TAMPA — When Eric Dungy had problems digesting Plant's complex defensive playbook, he didn't lean on his famous football coach father.
And he wouldn't dare boast about the numbers in his cell phone — the likes of All-Pro wide receiver Larry Fitzgerald — or the fact that reigning NFL defensive player of the year Bob Sanders is one of his best friends.
No, even though he has a last name that creates instant celebrity in Tampa Bay, Dungy came to Plant so he could earn a name for himself on the football field.
Dungy, the son of Indianapolis Colts coach and former Bucs coach Tony Dungy, is a junior safety/wide receiver on a Panthers team that will play for its second Class 4A state title in three years Saturday.
He transferred from Indianapolis, where he was the second-leading receiver on his team, but snaps at wideout at Plant were rare because of the Panthers' deep and talented receiving corps.
And when Dungy first arrived at Plant practice, his ability to leap for the football was obvious, but he was a step behind other players.
"I think it was an eye-opening experience for him," Plant coach Robert Weiner said. "The first couple days he came out he was very slow running. He worked hard day in and day out. I would say he lowered his 40 time four-tenths of a second in a matter of two or three months."
Now, the 6-foot-1, 170-pounder plays a pivotal role for Plant's defense. He spells starting safety Ian Collins and plays in the nickel packages.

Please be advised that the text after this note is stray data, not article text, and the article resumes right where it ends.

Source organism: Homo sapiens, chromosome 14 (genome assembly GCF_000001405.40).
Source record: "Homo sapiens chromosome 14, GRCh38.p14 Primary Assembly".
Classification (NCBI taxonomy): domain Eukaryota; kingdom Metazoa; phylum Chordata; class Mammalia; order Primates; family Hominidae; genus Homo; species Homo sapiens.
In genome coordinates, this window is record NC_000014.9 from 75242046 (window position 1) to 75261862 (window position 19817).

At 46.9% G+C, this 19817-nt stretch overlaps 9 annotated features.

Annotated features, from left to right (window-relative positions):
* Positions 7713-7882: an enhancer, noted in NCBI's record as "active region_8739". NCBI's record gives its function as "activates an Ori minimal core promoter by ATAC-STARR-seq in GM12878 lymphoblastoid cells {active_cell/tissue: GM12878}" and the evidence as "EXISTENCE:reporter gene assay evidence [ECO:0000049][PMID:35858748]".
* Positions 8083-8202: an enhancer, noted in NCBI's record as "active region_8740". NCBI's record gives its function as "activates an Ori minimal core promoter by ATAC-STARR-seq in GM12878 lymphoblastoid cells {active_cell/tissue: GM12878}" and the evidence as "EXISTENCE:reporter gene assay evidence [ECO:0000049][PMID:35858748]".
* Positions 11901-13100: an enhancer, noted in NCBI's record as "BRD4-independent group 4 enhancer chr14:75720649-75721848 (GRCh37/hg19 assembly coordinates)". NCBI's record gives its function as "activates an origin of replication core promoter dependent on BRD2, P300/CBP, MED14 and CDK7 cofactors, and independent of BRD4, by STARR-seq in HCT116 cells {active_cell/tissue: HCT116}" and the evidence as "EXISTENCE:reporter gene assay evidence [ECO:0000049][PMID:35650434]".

He has 55 total tackles, two interceptions and one sack, but admits he's a work in progress when it comes to the aggressive and frenetic blitz-heavy scheme.
"I'm not quite there, but I'm way, way ahead of where I used to be," said Dungy, who sparingly played safety in Indiana. "I'm getting to the point where I make a play and not have to think about it."
He hasn't asked for the help of his father. "I think our defense is more complicated," Dungy said. "We have blitzes and all these different assignments. It's not just a couple of things."
He does lean on Sanders, the Colts' All-Pro safety, for help.
"I saw a picture of him and Bob and I was kind of jealous," Plant senior safety Hunter Baldwin said with a chuckle. "But he doesn't talk a lot about it. He's real low-key."
On occasion, it is difficult for Dungy to escape the shadow of his father. His father's arrival at Dads Stadium — he has attended all of Eric's games this year except one, when the Colts were playing on Monday Night Football — causes a frenzy. Even a game of Madden '09 with his teammates doesn't go without some good-natured ribbing, but he's learned to deal with that.
"I don't think about it too much," he said. "I want to play good because I don't want to let him down, but there's no added pressure. I love playing football. That's just what I do."
And now Eric has the opportunity to win a championship of his own. His father will at the Citrus Bowl in Orlando, rooting for his son.
"This is so new to me; I've never played in a championship game before," Dungy said. "When I walk on the field I don't even know what I'm going to feel, but I know it will be something I've never felt before."